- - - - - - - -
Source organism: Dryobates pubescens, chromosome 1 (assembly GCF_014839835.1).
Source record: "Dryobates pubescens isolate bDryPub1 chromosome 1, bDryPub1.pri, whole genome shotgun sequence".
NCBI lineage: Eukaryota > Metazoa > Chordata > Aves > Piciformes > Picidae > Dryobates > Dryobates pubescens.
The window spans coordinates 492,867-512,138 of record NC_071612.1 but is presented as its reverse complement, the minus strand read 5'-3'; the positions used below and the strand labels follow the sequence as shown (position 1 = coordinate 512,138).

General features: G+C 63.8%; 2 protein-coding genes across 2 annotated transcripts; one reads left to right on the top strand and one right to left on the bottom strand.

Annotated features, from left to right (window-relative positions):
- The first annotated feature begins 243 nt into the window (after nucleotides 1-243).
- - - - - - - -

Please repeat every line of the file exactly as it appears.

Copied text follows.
Source organism: Dryobates pubescens, chromosome 1 (assembly GCF_014839835.1).
Source record: "Dryobates pubescens isolate bDryPub1 chromosome 1, bDryPub1.pri, whole genome shotgun sequence".
NCBI lineage: Eukaryota > Metazoa > Chordata > Aves > Piciformes > Picidae > Dryobates > Dryobates pubescens.
The window spans coordinates 492,867-512,138 of record NC_071612.1 but is presented as its reverse complement, the minus strand read 5'-3'; the positions used below and the strand labels follow the sequence as shown (position 1 = coordinate 512,138).

General features: G+C 63.8%; 2 protein-coding genes across 2 annotated transcripts; one reads left to right on the top strand and one right to left on the bottom strand.

Annotated features, from left to right (window-relative positions):
- The first annotated feature begins 243 nt into the window (after nucleotides 1-243).